It has been a busy week for the revival of takeover talk, and yesterday was no exception. Analysts and gossips alike were talking up the bid potential of various companies, with AZ Electronic Materials – whose chemicals are used by Apple in both the iPad and the iPhone – one of the stocks in the spotlight.
The specialist technology firm has been touted as a prospective target before, and yesterday Goldman Sachs decided to return to the idea. Saying that many companies in the chemicals sector are not only in possession of strong balance sheets but also have a desire to shift their portfolios downstream, the broker's scribes claimed that therefore AZ "will be viewed as a potential M&A candidate".
They also claimed that a "key overhang on the shares has been removed" in the wake of private-equity backers Carlyle Group and Vestar Capital Partners – who floated the firm back in 2010 – getting rid of their final stake earlier in the month.
As a result, AZ was added to Goldman Sachs' "conviction buy" list, trading as high as 305.3p in response, although by the bell it had moved back a bit, eventually closing 2.8p better off at 298.8p.
It was by no means the only stock getting M&A fans excited, however, as bid talk made a return around Kenmare Resources, lifting the Irish miner up 1.85p to 52.35p. After being linked with Rio Tinto (down 53p to 3,480p) earlier in the year, the latest revival of the rumours claimed another heavyweight miner BHP Billiton (down 22.5p to 1,541p) may also be interested in making a potential approach.
There was also vague speculation one of Kenmare's largest customers, chemicals giant DuPont, could be a possible bidder. However, many were treating the chatter with a lot of scepticism, having heard takeover speculation about Kenmare a number of times before.
Analysts from Berenberg were similarly downbeat on the oft-floated idea that Sage, which was knocked back 2.7p to 298.9p, could attract a suitor. Saying a takeover by Microsoft or Intuit (both of whom have featured in previous bid speculation) of the business software group would leave them with "numerous integration headaches and a culture clash", they added that while an approach from private equity was "a possibility... the valuation is currently too rich in our view for any significant take-out premium".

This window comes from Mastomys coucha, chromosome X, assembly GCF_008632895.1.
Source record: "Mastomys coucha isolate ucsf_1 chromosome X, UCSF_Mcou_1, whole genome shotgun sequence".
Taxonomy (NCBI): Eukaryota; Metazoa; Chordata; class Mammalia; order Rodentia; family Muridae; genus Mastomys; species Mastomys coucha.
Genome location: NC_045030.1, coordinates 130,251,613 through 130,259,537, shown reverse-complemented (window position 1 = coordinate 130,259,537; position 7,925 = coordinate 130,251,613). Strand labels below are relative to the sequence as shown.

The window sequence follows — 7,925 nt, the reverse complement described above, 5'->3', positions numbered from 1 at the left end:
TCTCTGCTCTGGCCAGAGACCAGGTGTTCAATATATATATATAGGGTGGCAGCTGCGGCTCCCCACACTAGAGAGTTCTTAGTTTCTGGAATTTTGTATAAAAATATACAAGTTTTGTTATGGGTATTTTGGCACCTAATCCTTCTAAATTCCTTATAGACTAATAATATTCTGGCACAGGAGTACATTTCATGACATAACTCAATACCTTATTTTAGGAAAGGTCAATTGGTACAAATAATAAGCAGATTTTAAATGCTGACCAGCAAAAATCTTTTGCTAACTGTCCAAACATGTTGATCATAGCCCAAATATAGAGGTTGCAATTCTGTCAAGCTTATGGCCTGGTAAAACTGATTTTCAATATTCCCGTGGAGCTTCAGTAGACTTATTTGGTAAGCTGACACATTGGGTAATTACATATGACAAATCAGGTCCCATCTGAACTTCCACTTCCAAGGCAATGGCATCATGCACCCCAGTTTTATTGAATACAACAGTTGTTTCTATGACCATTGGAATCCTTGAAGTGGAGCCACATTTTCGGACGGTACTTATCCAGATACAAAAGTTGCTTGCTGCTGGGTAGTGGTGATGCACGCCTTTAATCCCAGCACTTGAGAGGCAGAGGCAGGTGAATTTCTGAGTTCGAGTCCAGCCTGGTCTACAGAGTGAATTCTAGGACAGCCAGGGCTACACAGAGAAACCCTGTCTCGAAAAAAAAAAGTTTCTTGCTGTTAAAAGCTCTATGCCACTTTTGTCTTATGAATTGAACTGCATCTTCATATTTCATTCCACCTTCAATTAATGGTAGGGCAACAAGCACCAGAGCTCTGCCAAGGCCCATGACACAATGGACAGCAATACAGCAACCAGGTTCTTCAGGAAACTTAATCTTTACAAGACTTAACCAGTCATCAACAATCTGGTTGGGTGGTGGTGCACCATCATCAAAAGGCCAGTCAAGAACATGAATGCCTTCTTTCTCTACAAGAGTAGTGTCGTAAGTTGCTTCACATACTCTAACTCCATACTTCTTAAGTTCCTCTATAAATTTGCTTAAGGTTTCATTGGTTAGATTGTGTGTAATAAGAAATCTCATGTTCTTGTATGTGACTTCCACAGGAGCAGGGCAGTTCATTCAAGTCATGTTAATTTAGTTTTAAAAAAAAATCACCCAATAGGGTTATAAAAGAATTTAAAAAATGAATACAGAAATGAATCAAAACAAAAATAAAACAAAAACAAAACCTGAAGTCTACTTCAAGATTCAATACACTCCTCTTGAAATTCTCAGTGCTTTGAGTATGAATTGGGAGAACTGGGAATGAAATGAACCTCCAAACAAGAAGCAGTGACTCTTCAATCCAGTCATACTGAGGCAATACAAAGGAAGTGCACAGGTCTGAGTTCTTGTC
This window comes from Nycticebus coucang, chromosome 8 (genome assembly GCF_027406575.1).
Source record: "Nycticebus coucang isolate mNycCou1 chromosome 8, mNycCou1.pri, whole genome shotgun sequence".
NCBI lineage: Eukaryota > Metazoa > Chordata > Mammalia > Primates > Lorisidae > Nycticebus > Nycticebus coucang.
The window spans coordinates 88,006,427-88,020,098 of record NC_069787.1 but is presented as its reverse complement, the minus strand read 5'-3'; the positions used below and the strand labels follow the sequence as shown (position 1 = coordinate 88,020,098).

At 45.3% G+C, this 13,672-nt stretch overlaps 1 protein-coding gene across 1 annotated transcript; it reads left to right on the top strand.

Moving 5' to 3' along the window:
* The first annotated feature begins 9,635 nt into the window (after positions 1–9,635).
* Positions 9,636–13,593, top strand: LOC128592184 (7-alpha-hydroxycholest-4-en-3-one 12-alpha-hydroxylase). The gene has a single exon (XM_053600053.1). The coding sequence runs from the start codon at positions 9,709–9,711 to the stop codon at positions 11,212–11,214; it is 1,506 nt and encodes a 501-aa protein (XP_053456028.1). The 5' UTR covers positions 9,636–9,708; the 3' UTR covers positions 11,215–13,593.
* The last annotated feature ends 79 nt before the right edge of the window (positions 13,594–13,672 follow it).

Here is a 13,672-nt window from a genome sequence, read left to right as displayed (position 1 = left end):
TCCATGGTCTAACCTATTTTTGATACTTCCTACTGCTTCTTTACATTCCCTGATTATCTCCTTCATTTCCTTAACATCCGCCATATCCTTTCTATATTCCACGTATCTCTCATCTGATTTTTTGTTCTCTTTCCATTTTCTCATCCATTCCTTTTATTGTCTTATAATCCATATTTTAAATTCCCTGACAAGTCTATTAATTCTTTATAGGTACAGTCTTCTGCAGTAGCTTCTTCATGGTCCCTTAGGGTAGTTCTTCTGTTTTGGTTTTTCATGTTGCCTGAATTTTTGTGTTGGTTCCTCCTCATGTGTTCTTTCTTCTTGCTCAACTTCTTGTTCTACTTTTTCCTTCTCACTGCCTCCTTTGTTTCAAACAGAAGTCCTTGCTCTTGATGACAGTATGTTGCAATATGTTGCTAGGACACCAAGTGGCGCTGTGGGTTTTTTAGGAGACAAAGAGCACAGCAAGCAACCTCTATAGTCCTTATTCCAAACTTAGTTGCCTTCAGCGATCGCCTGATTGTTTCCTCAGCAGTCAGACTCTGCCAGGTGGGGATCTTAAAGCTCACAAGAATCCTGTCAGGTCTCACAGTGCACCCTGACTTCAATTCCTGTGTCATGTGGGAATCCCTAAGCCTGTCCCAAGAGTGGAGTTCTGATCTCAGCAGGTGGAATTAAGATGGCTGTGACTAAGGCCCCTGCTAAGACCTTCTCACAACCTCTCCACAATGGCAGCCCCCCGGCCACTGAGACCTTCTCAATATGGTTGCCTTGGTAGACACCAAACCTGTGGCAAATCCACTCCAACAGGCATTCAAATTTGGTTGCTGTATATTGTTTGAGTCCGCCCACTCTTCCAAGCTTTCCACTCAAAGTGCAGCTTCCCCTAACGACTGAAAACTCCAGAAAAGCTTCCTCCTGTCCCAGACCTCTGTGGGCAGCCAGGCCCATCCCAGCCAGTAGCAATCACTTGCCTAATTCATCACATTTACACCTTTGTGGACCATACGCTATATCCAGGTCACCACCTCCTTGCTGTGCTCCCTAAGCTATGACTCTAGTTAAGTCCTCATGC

They also played down the takeover potential of Logica, warning that while the "most likely acquirers are the Indian IT companies... the probability is low", although this did not stop the group charging up 3.05p to 96.65p.
A late slump meant the FTSE 100 failed to gain for the sixth straight day. Early rises had many eyeing the 6,000 point level, but the index didn't hold on to its winnings, finishing 10.48 points down at 5,945.43.
The diggers were causing the main damage after comments from Chinese premier Wen Jiabao suggested an easing of the country's monetary policy was not going to happen any time soon.
In response, Kazakhmys took the wooden spoon after retreating 42.5p to 943.5p, while Vedanta Resources was driven back 39p to 1,391p.
The banks were on the rise, with Barclays and Royal Bank of Scotland climbing 9.25p to 248.8p and 0.8p to 26.56p respectively following the news late on Tuesday that many of their US peers had passed the Federal Reserve's stress tests.
In fact, the financial sector was dominating the Footsie's leaderboard, and Legal & General took the top spot by advancing 9p to 134.3p after announcing it was raising its dividend by more than a third.
Elsewhere, Vodafone retreated 4.1p to 166.65p following the news that the EU is looking into meetings between a number of Europe's largest telecoms groups.
The mobile phone giant was also knocked by Bernstein Research slashing its earnings forecasts, while Exane BNP Paribas reduced its rating on the company to "underperform".
Down on the FTSE 250, Home Retail was in fine form ahead of its trading update today. The Argos-owner received some rare support from analysts as JP Morgan Cazenove decided to raise its rating by two notches to "overweight", prompting a rise of 5p to 115p.
The scribblers were keen on the retailers as a whole, saying a "possible turning point [has been] reached", with Marks & Spencer and B&Q-owner Kingfisher – which pushed up 8.7p to 370.8p and 1p to 295p on the blue-chip index – coming in for particular praise.
Back on the mid-tier index, electronic parts distributor Premier Farnell reached a new, eight-month high, shifting up 13.4p to 228.8p in preparation for the release of its fourth-quarter results today.
UK Coal fell 27.97 per cent to 21.25p on the small-cap index after warning a restructuring plan could see its Daw Mill mine close and dilute investors' holdings.Reuse content